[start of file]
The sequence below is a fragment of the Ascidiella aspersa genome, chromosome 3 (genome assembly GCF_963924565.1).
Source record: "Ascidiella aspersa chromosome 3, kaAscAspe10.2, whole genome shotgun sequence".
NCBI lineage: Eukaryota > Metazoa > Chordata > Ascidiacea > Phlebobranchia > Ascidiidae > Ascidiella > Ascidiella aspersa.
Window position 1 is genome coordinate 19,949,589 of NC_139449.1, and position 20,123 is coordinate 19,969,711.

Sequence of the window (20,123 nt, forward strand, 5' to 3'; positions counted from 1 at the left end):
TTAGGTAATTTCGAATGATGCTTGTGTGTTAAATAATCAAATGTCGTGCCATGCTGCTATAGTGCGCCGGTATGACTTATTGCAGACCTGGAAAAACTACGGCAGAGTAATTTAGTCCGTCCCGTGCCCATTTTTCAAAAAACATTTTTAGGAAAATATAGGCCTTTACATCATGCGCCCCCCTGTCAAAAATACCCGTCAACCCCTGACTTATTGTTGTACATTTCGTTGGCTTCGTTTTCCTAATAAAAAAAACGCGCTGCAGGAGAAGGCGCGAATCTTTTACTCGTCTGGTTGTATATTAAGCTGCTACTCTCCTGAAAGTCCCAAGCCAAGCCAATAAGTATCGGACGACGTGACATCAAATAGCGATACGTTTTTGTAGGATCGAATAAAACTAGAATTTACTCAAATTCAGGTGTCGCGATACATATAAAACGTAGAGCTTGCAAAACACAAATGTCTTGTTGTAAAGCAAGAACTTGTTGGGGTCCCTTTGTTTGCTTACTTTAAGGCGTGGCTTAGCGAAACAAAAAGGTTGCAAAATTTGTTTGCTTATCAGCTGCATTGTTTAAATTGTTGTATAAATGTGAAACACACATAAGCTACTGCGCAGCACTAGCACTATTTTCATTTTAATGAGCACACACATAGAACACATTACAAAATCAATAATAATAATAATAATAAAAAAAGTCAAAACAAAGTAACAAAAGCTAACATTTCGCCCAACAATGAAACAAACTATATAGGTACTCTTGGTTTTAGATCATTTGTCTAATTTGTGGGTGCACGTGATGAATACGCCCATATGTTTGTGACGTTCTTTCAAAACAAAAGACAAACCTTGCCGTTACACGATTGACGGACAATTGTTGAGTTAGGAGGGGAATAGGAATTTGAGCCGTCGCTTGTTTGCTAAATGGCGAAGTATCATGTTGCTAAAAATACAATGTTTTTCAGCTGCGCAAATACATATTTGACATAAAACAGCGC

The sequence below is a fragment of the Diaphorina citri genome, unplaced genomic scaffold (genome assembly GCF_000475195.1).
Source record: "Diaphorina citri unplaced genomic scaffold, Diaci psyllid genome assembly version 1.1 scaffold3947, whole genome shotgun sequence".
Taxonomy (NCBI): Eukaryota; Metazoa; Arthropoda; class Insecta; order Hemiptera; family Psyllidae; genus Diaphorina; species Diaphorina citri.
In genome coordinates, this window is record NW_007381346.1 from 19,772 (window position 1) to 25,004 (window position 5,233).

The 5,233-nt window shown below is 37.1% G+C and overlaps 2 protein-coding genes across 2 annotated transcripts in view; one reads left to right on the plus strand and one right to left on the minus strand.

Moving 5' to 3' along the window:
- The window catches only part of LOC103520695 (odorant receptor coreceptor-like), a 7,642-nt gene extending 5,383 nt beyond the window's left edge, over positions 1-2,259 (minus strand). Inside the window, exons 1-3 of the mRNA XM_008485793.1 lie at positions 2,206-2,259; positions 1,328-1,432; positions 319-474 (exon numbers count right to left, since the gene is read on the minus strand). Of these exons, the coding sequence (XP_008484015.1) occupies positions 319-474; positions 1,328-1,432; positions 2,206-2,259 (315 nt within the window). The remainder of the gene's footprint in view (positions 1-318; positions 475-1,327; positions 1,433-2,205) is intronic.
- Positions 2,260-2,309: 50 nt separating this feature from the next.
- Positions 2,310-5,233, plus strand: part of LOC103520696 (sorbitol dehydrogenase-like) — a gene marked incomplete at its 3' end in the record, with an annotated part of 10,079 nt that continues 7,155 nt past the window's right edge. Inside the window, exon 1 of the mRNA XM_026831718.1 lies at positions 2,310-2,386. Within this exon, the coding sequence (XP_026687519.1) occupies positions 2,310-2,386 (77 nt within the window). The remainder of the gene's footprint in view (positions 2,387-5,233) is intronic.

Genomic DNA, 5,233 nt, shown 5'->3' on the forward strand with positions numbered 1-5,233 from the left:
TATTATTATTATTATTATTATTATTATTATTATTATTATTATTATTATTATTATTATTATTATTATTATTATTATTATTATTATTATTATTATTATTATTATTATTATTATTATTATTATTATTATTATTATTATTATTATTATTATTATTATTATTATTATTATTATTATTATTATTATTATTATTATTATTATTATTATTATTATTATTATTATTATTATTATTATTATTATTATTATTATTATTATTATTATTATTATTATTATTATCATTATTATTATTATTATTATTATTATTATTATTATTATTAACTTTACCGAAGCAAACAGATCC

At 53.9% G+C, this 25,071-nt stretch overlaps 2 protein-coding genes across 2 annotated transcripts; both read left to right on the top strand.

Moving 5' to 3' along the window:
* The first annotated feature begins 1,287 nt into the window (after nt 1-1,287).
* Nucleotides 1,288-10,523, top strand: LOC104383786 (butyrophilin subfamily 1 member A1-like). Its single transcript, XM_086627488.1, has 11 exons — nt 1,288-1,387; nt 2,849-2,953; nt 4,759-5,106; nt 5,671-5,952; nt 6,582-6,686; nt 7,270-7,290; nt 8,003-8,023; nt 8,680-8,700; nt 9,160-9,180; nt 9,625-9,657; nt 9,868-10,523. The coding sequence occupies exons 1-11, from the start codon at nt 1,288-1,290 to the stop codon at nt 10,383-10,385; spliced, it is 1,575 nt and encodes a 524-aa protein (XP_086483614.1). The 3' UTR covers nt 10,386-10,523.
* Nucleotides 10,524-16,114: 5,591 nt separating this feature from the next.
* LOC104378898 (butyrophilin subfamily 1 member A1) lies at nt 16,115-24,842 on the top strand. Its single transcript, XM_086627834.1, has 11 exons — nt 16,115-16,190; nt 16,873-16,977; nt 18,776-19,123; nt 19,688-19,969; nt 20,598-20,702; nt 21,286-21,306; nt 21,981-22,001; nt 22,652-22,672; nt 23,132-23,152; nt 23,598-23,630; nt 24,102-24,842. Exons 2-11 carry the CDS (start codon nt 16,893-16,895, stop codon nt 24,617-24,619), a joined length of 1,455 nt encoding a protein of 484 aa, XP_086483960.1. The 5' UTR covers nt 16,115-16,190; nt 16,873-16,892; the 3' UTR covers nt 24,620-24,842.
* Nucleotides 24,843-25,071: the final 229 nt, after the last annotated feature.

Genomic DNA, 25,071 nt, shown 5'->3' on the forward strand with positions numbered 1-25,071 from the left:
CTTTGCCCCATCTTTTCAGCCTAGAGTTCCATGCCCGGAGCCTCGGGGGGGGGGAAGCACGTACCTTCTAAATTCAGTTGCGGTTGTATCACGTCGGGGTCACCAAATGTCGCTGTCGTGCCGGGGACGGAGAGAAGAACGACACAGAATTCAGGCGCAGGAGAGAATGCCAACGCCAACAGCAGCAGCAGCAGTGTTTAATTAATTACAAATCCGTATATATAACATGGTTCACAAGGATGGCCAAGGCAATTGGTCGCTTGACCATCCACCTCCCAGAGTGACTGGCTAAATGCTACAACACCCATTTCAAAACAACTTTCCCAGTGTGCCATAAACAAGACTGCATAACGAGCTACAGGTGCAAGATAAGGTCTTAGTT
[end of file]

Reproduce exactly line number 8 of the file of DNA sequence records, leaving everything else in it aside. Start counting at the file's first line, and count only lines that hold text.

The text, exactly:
Source record: "Diaphorina citri unplaced genomic scaffold, Diaci psyllid genome assembly version 1.1 scaffold3947, whole genome shotgun sequence".